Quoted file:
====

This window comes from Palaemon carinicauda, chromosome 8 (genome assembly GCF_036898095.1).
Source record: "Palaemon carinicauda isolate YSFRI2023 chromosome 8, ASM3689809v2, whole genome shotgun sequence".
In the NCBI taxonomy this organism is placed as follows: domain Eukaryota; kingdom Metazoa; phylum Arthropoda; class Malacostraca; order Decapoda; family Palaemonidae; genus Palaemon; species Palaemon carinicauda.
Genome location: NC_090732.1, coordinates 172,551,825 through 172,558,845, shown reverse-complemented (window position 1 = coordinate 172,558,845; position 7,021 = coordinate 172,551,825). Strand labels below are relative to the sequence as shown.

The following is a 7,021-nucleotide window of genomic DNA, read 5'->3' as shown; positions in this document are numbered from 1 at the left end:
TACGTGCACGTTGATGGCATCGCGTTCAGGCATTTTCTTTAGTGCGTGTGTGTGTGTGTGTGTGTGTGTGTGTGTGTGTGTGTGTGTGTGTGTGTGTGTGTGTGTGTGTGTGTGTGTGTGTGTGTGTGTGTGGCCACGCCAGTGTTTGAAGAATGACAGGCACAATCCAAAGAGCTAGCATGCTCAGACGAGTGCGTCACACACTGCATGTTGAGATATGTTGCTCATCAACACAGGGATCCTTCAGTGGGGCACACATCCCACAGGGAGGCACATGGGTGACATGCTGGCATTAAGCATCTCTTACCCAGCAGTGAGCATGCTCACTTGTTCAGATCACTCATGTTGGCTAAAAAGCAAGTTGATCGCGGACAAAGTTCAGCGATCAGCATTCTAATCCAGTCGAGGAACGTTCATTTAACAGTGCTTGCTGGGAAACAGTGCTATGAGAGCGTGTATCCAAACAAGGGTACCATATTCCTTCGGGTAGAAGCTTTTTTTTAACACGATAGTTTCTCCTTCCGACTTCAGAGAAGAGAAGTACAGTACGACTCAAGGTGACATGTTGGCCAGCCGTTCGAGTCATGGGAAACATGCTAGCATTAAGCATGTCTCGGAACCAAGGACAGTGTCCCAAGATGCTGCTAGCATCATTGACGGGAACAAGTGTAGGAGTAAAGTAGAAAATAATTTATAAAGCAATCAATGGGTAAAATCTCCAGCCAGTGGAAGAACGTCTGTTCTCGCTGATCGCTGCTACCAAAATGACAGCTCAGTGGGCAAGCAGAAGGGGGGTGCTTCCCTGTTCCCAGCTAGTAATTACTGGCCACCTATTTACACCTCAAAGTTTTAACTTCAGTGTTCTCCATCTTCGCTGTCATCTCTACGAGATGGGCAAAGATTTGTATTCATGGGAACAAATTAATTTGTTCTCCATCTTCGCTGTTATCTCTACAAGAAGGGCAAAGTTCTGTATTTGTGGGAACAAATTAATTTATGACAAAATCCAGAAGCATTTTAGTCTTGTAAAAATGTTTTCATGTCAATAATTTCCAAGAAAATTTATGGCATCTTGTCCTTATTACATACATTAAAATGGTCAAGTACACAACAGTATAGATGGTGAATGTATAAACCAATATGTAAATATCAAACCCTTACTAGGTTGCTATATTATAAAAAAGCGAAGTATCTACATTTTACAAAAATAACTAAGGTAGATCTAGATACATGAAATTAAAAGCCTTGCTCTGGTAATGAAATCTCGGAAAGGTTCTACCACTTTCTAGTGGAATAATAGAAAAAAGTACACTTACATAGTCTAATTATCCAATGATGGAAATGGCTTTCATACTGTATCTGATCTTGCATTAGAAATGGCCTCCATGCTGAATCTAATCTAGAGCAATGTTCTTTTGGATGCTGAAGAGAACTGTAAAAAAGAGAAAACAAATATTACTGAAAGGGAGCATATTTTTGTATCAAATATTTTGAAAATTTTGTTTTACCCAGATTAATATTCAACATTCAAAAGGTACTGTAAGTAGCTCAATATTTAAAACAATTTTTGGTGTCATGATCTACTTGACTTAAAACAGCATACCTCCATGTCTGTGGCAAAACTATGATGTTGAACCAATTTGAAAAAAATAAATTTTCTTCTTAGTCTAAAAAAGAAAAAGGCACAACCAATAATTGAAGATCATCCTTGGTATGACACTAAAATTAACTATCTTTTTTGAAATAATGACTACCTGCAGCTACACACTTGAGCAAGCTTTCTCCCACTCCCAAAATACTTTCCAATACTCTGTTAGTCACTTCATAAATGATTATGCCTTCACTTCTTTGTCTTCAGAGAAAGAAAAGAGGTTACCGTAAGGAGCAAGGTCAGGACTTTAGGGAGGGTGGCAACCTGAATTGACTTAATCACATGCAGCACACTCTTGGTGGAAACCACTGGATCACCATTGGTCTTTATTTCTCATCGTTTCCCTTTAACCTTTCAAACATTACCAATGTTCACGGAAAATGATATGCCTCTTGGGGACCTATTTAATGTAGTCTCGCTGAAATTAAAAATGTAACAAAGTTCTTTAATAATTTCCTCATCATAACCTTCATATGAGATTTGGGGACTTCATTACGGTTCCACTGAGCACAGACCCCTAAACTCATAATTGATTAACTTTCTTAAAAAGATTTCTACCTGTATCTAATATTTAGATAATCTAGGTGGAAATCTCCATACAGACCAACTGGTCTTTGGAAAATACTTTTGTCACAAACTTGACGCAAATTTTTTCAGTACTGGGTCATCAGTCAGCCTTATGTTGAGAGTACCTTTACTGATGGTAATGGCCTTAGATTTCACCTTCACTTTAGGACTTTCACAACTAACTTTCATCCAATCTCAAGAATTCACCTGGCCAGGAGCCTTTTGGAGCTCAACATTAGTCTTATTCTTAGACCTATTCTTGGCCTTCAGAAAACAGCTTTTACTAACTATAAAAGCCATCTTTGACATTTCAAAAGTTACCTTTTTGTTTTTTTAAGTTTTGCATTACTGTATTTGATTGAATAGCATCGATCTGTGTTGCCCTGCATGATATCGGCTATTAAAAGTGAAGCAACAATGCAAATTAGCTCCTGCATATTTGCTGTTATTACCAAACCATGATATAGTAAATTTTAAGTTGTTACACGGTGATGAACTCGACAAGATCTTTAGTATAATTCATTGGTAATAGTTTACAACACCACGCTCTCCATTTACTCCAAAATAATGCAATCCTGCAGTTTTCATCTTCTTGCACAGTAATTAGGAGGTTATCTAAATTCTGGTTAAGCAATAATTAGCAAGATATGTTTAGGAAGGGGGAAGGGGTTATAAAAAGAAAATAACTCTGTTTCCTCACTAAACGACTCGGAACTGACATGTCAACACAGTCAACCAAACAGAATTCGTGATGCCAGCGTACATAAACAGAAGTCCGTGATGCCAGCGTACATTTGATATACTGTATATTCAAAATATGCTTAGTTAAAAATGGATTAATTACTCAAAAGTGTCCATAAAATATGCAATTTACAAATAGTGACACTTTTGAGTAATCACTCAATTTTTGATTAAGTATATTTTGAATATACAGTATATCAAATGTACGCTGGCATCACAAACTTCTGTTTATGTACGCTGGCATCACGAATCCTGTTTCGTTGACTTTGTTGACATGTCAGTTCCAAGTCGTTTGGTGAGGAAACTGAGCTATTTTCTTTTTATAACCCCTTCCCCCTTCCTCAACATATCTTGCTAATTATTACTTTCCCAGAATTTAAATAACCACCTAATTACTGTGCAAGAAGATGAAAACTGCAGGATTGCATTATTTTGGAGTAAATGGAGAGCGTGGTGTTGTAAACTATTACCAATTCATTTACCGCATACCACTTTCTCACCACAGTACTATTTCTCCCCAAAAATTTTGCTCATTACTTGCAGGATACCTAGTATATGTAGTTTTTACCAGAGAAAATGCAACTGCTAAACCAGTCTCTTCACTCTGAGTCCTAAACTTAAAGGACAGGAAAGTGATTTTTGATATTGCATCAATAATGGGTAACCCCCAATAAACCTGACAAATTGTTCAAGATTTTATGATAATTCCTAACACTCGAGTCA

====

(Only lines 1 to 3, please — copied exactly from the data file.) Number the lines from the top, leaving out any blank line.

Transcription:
This window comes from Palaemon carinicauda, chromosome 8 (genome assembly GCF_036898095.1).
Source record: "Palaemon carinicauda isolate YSFRI2023 chromosome 8, ASM3689809v2, whole genome shotgun sequence".
In the NCBI taxonomy this organism is placed as follows: domain Eukaryota; kingdom Metazoa; phylum Arthropoda; class Malacostraca; order Decapoda; family Palaemonidae; genus Palaemon; species Palaemon carinicauda.